Last year after I lost my job, I bought tickets for five events: the ESO’s performance of Beethoven’s 9th Symphony, Hawksley Workman, Jamie Cullum, Muse, and John Mayer. My rationale was that I wasn’t going to let my then-current crappy situation affect future musical happiness. And so far, I’ve had no remorse. I can honestly say that I have never regretted spending money on a concert. There’s just something wonderful when you see your favourite artists perform live that for me is completely priceless. And when I say priceless, I mean worth the ticket prices.
When I bought the tickets to those five concerts, I realized that four of them fell on consecutive weekends, which led me to do this really embarrassing squeal of excitement followed by my dubbing it “My Month of Music Mania” (do you see that beautiful alliteration?) However, with the addition of Michael Buble and Simon & Garfunkel tickets (floor seats!), and future Lillith Fair and Lady Gaga tickets, I’m going to have to come up with a new clever name that addresses the fact that 2010 will be completely focused on music. Any witty suggestions?
Which brings me to My Month of Music Mania Concert #2, Hawksley Workman. I had heard of him before, but never really checked out his music until last summer, when a friend included a few of his songs on a playlist he made for me. It’s incredible how easy it is to close my eyes and instantly remember what I was feeling at the time. I’m always amazed at the power of music, when it comes to bringing up emotions and memories.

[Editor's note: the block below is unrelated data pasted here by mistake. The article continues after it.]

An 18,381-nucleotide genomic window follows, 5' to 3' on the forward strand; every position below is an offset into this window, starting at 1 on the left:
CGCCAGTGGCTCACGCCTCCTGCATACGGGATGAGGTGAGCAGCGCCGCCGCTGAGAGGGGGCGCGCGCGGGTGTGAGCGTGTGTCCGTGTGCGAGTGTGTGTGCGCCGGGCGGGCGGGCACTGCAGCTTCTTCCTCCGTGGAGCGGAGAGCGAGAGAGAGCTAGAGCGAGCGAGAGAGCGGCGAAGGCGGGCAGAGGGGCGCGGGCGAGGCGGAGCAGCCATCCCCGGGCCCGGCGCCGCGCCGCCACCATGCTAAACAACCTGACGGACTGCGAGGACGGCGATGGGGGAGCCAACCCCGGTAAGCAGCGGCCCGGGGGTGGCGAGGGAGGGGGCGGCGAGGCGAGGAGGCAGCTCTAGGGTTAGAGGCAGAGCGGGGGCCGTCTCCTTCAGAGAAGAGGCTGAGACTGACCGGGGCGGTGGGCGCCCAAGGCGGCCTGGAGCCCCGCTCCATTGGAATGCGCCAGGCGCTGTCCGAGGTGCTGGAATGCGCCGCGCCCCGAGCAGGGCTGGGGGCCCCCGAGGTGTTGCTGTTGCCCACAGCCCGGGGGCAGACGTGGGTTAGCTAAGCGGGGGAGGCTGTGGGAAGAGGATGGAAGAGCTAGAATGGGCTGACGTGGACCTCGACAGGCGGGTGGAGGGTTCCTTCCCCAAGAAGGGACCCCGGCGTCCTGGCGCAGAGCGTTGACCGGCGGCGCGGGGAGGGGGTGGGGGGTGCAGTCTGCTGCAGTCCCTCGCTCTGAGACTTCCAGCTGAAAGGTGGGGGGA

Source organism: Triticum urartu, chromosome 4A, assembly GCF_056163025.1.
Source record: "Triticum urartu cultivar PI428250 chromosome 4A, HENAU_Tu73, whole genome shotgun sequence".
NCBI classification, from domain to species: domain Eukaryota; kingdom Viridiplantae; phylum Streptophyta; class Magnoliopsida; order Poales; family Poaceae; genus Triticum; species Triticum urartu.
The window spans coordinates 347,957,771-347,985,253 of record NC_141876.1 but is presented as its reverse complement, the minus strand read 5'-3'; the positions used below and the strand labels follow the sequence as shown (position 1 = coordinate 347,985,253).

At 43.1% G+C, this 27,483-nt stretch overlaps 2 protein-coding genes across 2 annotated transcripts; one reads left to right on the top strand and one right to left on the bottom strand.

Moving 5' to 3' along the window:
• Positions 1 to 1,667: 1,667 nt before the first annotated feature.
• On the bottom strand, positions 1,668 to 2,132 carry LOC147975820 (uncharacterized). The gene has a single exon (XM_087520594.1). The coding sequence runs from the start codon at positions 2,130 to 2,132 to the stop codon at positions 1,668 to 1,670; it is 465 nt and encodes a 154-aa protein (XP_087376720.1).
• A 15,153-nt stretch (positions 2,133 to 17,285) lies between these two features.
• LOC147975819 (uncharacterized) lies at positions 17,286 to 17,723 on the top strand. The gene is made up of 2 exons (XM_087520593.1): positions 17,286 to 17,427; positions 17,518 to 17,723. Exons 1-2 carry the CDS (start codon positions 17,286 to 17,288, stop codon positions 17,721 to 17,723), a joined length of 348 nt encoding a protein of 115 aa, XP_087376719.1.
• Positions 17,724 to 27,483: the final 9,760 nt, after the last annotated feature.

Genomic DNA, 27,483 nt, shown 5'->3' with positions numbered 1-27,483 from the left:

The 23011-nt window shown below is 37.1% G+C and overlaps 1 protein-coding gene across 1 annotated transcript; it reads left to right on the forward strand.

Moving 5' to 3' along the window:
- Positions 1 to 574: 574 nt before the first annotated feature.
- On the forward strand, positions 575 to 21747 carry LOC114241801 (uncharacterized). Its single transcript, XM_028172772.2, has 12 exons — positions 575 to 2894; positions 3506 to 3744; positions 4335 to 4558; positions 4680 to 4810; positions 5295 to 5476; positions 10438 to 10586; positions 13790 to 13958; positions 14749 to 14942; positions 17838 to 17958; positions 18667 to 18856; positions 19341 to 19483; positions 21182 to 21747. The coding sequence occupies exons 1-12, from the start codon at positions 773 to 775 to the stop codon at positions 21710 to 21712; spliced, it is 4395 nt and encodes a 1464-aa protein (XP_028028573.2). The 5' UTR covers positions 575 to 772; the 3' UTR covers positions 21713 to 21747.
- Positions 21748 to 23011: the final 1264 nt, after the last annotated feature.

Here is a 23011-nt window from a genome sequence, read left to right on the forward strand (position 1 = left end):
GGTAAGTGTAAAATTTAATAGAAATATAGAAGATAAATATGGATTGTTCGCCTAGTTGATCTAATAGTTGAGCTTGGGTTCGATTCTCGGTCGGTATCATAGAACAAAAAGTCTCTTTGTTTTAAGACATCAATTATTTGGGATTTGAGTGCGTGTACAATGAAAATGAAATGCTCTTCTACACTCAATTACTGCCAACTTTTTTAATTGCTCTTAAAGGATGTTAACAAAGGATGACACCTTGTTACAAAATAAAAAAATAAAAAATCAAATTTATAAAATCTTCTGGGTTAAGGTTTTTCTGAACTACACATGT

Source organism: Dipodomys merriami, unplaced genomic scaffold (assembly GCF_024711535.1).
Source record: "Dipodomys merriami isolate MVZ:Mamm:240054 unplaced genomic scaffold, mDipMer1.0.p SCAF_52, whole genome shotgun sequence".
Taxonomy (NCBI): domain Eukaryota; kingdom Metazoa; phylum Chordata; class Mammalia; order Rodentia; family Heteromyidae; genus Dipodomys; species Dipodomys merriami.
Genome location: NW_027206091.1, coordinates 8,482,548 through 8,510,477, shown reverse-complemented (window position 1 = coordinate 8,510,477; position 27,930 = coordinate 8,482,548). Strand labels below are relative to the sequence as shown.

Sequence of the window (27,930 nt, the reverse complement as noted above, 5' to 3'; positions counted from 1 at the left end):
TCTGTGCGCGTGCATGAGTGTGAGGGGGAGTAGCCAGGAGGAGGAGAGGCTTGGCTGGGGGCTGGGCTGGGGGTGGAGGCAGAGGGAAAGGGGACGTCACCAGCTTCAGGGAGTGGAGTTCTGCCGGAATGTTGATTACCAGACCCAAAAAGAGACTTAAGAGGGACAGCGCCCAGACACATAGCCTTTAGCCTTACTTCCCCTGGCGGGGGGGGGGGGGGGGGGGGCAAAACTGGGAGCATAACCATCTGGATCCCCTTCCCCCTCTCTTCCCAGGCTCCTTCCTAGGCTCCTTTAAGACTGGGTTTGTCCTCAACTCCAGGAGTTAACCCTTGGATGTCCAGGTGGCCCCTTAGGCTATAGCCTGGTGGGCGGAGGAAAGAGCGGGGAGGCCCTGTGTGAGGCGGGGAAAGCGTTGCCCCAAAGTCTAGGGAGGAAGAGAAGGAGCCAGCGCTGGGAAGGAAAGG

The concert itself was interesting. I’d never seen him perform before, so I wasn’t sure what to expect. The venue, the Winspear, was of course wonderful. I think I’d watch pretty much any show there, the stunning sound clarity still makes me hold my breath. Which is why I was disappointed with the blaring cacophony of noise. There were so many times the guitars completely and unecessarily drowned out Hawksley’s very powerful voice. I just felt like the sound was disappointingly muddy. I just expect perfection when I’m watching something at the Winspear, not something resembling the sound quality of a concert at Rexall Place. I was also disappointed that Hawksley performed very few acoustic tracks, as I really prefer his voice in those songs. The Edmonton Journal review also complained about his voice being hoarse, though I didn’t really notice that. I thought his voice sounded awesome, when I could differentiate it from the rest of the band. Please don’t mistake my complaints though; I truly did enjoy the concert.
(My blog titles are song titles. This post is “The Ground We Stand On” by Hawksley Workman, from his newest album, Meat. I chose it purely for ironic reasons, as I wrote this post while flying to Victoria.)